Music graduates, like degree holders in other subjects, often experience difficulty in gaining employment, regardless of whether they wish to work in a music-related career or try something different.
Yet, many music graduates do not regret making the decision to study music at degree level.
A music degree combines several learning approaches, both academic and practical, and these may help music graduates in various other lines of work, now or in the future.
A person doing a music degree will normally study at least one musical instrument (or voice) to a high standard, although students may opt to study composition, or combine the two.
All students continue developing some level of ear training; this is extremely helpful for foreign language learning (as I’ve discovered for myself).
The academic side of the degree involves intense analytical training in a wide repertoire of works, alongside a separate study of twentieth-century music.
Some of the analysis requires an understanding of mathematics, and discussions on aesthetics and an understanding of twentieth- century general history play an integral role in the later stages of the training.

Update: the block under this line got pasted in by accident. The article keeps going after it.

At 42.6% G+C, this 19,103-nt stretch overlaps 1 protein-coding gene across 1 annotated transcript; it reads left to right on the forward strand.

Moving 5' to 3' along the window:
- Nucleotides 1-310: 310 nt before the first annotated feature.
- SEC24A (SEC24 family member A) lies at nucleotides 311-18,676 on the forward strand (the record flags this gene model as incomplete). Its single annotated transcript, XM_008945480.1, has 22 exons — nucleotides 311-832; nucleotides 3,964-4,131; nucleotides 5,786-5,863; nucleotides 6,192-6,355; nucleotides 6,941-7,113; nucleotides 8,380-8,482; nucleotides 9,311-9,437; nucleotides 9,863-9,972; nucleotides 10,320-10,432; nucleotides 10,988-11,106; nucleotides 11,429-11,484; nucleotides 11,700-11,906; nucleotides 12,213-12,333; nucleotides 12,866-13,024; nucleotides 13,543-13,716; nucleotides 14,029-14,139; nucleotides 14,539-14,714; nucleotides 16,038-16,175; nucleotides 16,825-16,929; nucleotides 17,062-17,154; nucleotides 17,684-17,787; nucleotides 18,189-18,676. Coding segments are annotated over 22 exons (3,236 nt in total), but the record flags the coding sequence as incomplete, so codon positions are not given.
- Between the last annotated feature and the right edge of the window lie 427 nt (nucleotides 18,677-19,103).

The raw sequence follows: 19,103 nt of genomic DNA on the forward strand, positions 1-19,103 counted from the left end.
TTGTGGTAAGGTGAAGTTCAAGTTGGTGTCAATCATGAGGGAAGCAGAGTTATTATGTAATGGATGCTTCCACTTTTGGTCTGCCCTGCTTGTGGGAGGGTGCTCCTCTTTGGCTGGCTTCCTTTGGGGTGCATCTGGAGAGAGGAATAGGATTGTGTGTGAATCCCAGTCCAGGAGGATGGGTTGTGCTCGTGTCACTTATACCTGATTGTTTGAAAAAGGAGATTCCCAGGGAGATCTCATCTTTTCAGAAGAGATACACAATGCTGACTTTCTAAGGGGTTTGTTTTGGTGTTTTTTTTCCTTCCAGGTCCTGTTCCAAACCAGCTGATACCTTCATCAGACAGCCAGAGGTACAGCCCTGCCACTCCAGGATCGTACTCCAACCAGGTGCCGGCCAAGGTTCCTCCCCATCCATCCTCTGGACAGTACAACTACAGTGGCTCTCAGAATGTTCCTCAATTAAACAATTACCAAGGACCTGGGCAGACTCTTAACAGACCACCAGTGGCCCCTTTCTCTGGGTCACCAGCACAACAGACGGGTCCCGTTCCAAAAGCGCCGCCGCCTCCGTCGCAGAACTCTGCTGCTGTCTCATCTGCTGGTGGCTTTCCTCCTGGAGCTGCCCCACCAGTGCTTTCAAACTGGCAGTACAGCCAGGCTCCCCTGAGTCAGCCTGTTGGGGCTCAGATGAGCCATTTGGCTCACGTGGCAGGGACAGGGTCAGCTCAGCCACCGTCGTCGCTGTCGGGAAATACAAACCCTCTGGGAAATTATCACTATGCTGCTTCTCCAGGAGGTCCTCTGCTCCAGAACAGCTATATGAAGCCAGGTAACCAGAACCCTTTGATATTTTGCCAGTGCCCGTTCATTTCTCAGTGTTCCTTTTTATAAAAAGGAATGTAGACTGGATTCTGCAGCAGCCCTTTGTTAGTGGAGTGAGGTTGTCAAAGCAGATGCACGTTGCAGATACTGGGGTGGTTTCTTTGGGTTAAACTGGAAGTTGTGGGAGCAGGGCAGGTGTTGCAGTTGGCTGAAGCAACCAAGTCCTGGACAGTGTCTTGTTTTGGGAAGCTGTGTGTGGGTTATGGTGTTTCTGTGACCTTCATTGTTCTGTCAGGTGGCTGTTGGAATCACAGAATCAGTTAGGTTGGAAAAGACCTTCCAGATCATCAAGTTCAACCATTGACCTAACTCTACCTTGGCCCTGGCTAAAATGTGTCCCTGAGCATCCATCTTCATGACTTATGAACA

My own music degree finals consisted of:
hosting a recital of my own compositions, submitting a 12,000-word dissertation on Music Psychology, sitting a three-hour examination on twentieth-century music, providing a technical analysis of a work over a period of eight hours, and submitting a folio of compositions to the examiners.
As one can see, the humble music degree is exacting, requiring all sorts of skills that ought to help graduates as they take their places in the workplace. Or simply for pleasure.
Just a few of my thoughts.